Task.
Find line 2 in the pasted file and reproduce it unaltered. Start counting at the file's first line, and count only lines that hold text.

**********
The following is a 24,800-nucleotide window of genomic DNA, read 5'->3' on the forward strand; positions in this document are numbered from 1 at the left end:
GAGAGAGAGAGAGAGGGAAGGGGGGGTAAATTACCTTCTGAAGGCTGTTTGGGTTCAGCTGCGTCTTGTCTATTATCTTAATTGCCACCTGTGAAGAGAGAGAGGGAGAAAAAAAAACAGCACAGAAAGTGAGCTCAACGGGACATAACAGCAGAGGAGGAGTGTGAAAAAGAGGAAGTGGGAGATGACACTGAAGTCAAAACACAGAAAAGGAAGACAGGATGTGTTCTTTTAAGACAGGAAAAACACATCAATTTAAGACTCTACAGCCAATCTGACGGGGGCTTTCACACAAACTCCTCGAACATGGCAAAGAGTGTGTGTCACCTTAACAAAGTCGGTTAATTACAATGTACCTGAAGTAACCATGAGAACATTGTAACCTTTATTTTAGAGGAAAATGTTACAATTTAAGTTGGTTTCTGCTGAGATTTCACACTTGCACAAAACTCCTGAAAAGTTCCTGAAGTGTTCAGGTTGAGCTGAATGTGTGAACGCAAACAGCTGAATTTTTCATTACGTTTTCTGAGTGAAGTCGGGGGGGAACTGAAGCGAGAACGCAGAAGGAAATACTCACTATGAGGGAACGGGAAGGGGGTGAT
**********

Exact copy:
GAGAGAGAGAGAGAGGGAAGGGGGGGTAAATTACCTTCTGAAGGCTGTTTGGGTTCAGCTGCGTCTTGTCTATTATCTTAATTGCCACCTGTGAAGAGAGAGAGGGAGAAAAAAAAACAGCACAGAAAGTGAGCTCAACGGGACATAACAGCAGAGGAGGAGTGTGAAAAAGAGGAAGTGGGAGATGACACTGAAGTCAAAACACAGAAAAGGAAGACAGGATGTGTTCTTTTAAGACAGGAAAAACACATCAATTTAAGACTCTACAGCCAATCTGACGGGGGCTTTCACACAAACTCCTCGAACATGGCAAAGAGTGTGTGTCACCTTAACAAAGTCGGTTAATTACAATGTACCTGAAGTAACCATGAGAACATTGTAACCTTTATTTTAGAGGAAAATGTTACAATTTAAGTTGGTTTCTGCTGAGATTTCACACTTGCACAAAACTCCTGAAAAGTTCCTGAAGTGTTCAGGTTGAGCTGAATGTGTGAACGCAAACAGCTGAATTTTTCATTACGTTTTCTGAGTGAAGTCGGGGGGGAACTGAAGCGAGAACGCAGAAGGAAATACTCACTATGAGGGAACGGGAAGGGGGTGAT